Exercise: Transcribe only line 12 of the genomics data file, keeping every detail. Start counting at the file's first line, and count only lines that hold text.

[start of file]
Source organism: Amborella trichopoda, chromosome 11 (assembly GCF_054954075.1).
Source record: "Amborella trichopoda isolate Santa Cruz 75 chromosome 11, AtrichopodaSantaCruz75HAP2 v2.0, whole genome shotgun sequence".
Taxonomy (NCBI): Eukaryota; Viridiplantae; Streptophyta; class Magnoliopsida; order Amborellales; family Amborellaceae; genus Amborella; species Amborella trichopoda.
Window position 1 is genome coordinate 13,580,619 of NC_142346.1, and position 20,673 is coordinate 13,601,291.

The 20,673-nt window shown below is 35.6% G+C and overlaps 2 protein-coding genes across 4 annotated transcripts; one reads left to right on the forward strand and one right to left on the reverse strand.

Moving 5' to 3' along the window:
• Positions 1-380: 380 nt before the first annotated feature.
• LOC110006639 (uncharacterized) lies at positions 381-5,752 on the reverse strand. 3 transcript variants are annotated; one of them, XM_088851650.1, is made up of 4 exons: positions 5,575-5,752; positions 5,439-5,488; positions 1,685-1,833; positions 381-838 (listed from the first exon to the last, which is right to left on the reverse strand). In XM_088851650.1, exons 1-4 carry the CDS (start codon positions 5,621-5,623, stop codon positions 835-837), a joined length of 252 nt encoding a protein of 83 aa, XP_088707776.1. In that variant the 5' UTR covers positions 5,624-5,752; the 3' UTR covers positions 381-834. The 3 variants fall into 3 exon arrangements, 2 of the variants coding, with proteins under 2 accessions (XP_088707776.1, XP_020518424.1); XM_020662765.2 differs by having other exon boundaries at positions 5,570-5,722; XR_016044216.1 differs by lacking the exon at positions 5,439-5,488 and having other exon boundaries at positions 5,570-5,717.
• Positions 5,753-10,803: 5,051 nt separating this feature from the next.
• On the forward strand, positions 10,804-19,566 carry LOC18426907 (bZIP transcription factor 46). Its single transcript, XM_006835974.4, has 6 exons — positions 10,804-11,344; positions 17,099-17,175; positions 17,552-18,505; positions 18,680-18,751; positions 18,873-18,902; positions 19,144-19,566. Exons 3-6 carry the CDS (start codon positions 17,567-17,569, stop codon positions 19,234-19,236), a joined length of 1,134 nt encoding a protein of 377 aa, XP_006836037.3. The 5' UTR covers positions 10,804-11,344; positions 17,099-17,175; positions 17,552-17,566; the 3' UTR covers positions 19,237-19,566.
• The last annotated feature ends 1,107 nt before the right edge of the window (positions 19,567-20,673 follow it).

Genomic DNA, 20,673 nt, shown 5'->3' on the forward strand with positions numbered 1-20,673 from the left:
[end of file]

Genomic DNA, 20,673 nt, shown 5'->3' on the forward strand with positions numbered 1-20,673 from the left: